Sac State Magazine is a publication produced by the Office of Advancement Communications and Stewardship at Cal State University, Sacramento highlighting alumni, students, faculty and staff.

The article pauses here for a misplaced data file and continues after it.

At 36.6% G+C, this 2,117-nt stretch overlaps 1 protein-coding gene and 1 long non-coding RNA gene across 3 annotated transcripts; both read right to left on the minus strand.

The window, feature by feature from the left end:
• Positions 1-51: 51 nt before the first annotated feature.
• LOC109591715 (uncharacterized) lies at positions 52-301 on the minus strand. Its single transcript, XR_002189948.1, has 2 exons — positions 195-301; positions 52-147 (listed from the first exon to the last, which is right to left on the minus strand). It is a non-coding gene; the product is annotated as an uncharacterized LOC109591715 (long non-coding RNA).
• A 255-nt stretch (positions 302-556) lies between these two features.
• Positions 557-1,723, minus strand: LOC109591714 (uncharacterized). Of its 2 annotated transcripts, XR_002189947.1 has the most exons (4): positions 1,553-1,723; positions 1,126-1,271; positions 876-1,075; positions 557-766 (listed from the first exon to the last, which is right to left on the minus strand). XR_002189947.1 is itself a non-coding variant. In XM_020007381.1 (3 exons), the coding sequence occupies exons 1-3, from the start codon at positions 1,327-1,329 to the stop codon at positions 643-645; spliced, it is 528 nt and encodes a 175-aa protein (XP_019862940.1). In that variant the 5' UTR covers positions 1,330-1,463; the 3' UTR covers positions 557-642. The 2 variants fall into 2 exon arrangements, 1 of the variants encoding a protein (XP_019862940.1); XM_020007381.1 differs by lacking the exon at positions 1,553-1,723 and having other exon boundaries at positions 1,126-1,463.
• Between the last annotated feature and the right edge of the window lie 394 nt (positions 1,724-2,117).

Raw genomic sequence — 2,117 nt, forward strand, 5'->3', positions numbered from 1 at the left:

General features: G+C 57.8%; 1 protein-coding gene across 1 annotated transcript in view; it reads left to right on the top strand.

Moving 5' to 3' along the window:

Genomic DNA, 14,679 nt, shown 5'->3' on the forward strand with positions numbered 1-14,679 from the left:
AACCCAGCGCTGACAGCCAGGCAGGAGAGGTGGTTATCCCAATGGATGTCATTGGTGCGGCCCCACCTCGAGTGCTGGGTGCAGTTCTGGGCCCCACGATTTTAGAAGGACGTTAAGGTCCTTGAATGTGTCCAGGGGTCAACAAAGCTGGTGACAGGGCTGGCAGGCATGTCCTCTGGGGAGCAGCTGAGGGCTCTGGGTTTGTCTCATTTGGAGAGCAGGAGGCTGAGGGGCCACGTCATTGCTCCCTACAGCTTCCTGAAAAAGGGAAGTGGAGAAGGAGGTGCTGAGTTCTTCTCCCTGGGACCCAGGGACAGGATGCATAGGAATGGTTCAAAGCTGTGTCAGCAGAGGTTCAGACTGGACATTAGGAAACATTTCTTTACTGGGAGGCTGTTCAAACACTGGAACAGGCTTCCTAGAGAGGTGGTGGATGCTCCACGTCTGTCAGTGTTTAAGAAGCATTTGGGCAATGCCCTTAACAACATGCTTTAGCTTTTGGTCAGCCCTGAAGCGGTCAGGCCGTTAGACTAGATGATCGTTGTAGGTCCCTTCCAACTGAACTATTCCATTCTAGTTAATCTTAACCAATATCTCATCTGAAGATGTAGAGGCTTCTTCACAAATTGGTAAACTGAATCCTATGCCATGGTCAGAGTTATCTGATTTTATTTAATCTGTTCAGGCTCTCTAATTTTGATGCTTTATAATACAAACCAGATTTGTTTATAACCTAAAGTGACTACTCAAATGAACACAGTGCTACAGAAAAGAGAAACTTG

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2 0 S AC S TAT E M AGA Z I N E | S pr i ng 2 015 Atlee Frechet te '07 Whether it's LeBron James running a fast break or Aaron Rodgers scrambling out of the pocket and throwing a touchdown pass, great athletes are masters at improvisation. And oftentimes, when their playing days are over, the improvising begins anew. Many of Sac State's finest athletes turned to coaching. "My plan was for my playing days to never be done," jokes former Sac State quarterback Aaron Garcia '94 (Physical Education), who is a rookie head coach for the Las Vegas Outlaws of the Arena Football League after a 19-year playing career. "I literally have to stop myself from picking up the football. It's hard." As the physical ability to compete diminishes, the passion often remains as strong as ever. Coaching gives former athletes an intimate experience with the game, the players and the competition. But it's not always love at first whistle. "My first day, I hated it," says Darren Arbet '85 (Criminal Justice), whose San Jose SaberCats have won three Arena Bowl titles under his guidance. "I never had aspirations to be a coach. But I fell in love with it and now every day is consumed with coaching." "My first year coaching was tough, just not being able to play the game," says former Hornet volleyball standout Atlee Frechette '07 (Photography), who has led Menlo College to conference titles in her first two years as head volleyball coach. But an athlete's ability to multi-task, communicate and think like a player softens a sometimes-rocky road. Roots in the game When players walk away from their respective sports, they take with them more than just fond memories. Student athletes must learn to balance academics with athletics, a social life and other commitments. It's perfect preparation for the coaching profession. "People think student-athletes get a lot of privileges and they do, but they work for all of them," says Lori Perez '05 (Communication Studies), MS '11 (Recreation Administration), who was hired as Sac State's softball coach in 2013. "It's a 12-hour day. You're up at 6:30, in class in the morning, practicing for three to four hours and then going to study hall in the evening. It teaches you a lot about time management and hard work." Sac State groomed Perez as a player, and then a coach. She still holds the school record for career assists and was a starter on the team that beat then-No. 1 UCLA in 2000—the highlight of her playing career. The company you keep By today's standards, Greg Knapp '86 (Communication Studies) didn't put up gaudy numbers when he wore the green and gold. But Knapp earned the respect of the late Coach Bob Mattos, who brought him on as a Hornet assistant once his playing days were over. Knapp spent the past two seasons working with Peyton Manning as the Denver Broncos' quarterbacks coach, the latest stop in a 20-year NFL coaching career. "I could see Greg being a coach, even back then," says Arbet. Two of Knapp's teammates—offensive lineman Clancy Barone '92 (Recreation Administration) and defensive end Arbet—are now coaching pro football. Barone, who was Arbet's roommate at Sac State, is now the Broncos' offensive line coach. The player as coach Knapp left a major impression on Garcia. Knapp tutored Garcia, helping him develop physical skills, but also traits that he is taking into his own coaching career. "Coach Knapp really showed me how to be a professional, how Competitive EDGE Their playing days over, many Hornets are adapting their game to the sideline Lori (Meixner) Perez '05 Darren Arbet '85 Aaron Garcia '94 Coach Darren Arbet's San Jose SaberCats have won three Arena Bowl titles under his leadership.